‘TPS is a differentiator, MPS is a market product. With TPS, the IFA chooses the asset allocation, the risk profile and it is risk-mapped. The MPS is much more standard,’ he says.

‘We also offer intermediaries a unitised IHT portfolio, so we have the full gamut of services. It’s a very specialised service, so we insist clients take advice either through our financial planners or their own.’

With a refreshed brand and full suite of services, Sussman says JM Finn is ready to fly out from under the radar, saying it is ‘time to feed the engine’. But as has been in keeping with the company’s history, this will be done at a measured pace. The firm now has £9 billion in assets under management and advice, with client sizes ranging from £100,000 to £30 million. He says that organic growth has been the key driver. However, that is not to say that acquisitions are off the cards, as Sussman is keen to stress the attractiveness of the company as a parent, given its stability, being 80% owned by Belgian firm Delen, with no borrowings or fixed debt.

‘We don’t really advertise as such – our clients are our biggest source of referrals. We set about organic growth – it may be slow, but it is sure, strong growth. The secondary growth path is attracting high quality investment managers and the third is the acquisition of another firm,’ he says.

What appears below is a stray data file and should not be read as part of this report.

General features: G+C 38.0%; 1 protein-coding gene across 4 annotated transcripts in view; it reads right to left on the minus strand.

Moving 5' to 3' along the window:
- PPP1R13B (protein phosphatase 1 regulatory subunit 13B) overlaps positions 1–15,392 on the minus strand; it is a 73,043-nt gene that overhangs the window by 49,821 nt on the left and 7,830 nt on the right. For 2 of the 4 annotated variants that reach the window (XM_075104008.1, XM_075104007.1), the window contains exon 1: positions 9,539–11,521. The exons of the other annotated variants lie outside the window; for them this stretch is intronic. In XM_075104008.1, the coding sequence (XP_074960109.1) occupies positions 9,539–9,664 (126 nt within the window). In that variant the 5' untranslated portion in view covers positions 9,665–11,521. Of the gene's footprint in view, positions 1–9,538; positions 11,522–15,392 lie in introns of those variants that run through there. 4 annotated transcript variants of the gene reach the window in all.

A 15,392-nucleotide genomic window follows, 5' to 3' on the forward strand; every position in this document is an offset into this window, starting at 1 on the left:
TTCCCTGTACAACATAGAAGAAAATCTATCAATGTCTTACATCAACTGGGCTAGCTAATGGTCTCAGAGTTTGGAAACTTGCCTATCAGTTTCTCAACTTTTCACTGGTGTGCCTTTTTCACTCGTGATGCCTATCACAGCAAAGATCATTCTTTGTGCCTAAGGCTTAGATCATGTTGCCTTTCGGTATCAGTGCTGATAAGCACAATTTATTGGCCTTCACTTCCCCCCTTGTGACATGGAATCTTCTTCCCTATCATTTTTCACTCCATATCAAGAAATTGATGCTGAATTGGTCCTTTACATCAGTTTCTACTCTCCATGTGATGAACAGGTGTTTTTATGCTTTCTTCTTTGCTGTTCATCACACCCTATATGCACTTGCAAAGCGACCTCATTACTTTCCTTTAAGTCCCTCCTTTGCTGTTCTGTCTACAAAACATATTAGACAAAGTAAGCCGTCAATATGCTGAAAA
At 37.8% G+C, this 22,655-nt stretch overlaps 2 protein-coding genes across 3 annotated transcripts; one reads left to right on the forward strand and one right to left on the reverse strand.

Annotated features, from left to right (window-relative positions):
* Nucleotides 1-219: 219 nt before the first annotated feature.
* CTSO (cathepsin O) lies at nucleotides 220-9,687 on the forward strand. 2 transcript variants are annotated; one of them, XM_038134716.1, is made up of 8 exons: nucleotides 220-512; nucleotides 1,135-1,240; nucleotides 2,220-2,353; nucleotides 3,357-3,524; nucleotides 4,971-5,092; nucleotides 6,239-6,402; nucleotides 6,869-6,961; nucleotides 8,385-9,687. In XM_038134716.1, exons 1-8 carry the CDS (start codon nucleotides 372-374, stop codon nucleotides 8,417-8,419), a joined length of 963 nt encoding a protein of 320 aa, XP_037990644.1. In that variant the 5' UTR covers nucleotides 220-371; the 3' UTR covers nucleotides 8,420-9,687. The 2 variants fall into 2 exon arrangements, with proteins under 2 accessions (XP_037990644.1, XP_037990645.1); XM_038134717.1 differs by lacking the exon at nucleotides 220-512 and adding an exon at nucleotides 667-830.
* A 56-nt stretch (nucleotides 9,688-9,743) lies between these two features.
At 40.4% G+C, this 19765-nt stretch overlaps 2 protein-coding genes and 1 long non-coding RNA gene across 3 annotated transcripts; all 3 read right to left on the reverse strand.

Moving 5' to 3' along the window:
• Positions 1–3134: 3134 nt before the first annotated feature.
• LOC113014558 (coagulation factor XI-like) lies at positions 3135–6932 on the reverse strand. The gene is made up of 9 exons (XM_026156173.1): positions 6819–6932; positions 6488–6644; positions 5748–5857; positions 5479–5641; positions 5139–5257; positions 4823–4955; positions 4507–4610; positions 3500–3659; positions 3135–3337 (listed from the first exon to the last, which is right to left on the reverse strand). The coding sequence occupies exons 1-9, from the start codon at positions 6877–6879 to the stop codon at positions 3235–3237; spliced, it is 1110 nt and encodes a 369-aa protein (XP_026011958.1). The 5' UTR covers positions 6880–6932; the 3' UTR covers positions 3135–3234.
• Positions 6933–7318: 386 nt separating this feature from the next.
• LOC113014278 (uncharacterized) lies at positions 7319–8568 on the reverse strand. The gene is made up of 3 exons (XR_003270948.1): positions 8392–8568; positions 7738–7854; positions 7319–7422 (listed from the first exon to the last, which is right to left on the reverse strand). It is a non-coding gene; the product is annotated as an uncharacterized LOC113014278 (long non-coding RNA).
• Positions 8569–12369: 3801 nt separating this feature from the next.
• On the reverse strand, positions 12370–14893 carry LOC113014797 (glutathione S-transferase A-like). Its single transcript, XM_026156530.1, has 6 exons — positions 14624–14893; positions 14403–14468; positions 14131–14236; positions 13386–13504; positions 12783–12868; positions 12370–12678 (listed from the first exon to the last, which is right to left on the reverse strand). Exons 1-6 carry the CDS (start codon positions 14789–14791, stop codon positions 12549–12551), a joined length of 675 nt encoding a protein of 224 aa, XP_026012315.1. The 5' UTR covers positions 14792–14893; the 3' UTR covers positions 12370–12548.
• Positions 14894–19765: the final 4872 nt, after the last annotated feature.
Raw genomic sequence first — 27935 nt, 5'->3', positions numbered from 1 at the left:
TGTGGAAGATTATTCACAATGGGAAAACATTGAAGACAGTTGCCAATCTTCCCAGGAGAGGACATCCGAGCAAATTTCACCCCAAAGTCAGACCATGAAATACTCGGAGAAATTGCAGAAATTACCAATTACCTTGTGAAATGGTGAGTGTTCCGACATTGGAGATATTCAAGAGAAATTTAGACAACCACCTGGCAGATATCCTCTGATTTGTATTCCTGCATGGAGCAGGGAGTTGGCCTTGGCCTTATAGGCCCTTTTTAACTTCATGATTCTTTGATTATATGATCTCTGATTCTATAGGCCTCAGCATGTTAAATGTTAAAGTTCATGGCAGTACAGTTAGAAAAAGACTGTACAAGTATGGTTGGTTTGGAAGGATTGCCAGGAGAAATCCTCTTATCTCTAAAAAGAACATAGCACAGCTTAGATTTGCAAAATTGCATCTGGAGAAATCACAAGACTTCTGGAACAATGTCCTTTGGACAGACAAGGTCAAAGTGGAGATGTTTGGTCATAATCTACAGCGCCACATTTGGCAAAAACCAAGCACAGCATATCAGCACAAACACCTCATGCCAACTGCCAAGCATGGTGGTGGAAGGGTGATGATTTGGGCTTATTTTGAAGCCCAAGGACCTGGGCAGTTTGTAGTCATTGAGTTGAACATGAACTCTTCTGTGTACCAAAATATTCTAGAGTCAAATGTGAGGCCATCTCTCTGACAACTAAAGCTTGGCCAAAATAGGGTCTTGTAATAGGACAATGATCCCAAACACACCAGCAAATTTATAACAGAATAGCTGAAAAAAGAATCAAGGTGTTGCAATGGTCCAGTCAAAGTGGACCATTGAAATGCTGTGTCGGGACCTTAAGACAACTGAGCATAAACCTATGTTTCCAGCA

‘We haven’t done that yet and we’d need to be comfortable with it. If there was an opportunity to take an established office in say Manchester, we’d look at it. We don’t just look at a region and say we need to be there though.

‘The market is in a state of flux. People are talking constantly – they talk to us and we talk to them. We are very picky though. The concept is to improve and be a highly successful quality business. We are not a pile them high firm.’ 

JM Finn has sponsored the Royal Academy of Arts since 2012 with chief executive Steven Sussman describing the tie-up as a great way of interacting with clients as well as attracting new ones.

‘For us it’s the right association and for our clients it’s what they want,’ he says.

‘We did a client survey in 2015, asking them what they like. The main things that came through were art, food and gardening. Of course, people like sports – but not as much as they used to.’